The non-feeding or facultative lecithotrophic behaviour in zoea I of palaemonids may be related to feeding strategy. Many freshwater prawns have their larval development in brackish water where plankton production is generally higher. Thus, first larvae that hatch in freshwater have sufficient time to be transported by outflowing currents from the parental freshwater habitat towards adjacent estuaries or coastal marine waters (ANGER 2001).

Other palaemonid species of the Amazonian region, such as Pseudopalaemon chryseus Kensey & Walker, 1982 (MAGALHÃES 1986), Palaemonetes ivonicus Holthuis, 1950 (MAGALHÃES 1986), Palaemonetes mercedae Pereira, 1986 (MAGALHÃES 1988), Macrobrachium nattereri (Heller, 1862) (MAGALHÃES 1989) e Pseudopalaemon amazonensis Branch-Port, 1979 (MAGALHÃES & MEDEIROS 1998) have larger eggs in comparison with M. amazonicum. They have also a rich presence of yolk reserve and, also a shortened development, with few larval stages and rudimentary mouthparts. According to ANGER (2001) all of these species follows export strategy and they have at least facultative lecithotrophy in the zoea I stage, whereas, other species, in which, the export strategy are not observed, the larval development is abbreviated, benthic and lecithotrophic.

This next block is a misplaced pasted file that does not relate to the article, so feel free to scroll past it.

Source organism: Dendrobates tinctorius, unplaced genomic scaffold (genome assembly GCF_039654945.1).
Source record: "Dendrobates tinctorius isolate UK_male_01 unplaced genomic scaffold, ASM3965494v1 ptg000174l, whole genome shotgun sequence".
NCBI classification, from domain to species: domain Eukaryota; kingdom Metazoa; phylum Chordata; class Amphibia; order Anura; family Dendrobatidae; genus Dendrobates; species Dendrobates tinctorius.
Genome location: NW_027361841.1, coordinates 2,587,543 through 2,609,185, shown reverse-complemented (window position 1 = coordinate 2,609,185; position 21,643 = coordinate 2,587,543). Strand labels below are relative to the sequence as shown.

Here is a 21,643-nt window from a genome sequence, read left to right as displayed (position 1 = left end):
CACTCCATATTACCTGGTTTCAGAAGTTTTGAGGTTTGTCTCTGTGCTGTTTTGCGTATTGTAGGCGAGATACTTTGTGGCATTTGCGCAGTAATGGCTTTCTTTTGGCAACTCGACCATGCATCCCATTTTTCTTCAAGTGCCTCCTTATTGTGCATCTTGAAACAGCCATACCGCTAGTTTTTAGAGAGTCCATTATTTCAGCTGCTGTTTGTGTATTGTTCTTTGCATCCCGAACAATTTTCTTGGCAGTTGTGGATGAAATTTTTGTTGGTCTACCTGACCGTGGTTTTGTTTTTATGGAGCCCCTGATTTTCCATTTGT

Contrary to the non-feeding behaviour in one or more of the zoeal stages found in the M. amazonicum, complete lecithotrophic development has been reported. Larvae of Lepidophthalmus siriboia Felder & Rodrigues, 1993 (Callianassidae) were successfully developed from hatching to the metamorphic stage without an external food source. The zoeal feeding apparatus of this species were reported as showing rudimentary and poorly developed setae.

For other decapods, however, evidence of non-feeding is demonstrated by reduced and uncalcified mandibles. However, reduction in number of setae in the mouthpart appendages and poorly developed foregut are observed in the metamorphic stage only (NISHIDA et al. 1990, WOLFE & FELGENHAUER 1991, LEMMENS & NOTT 1994, ABRUNHOSA & KITTAKA 1997a,b).

Significant morphological and anatomical changes in the mouthparts and foregut take place after moulting to zoea II in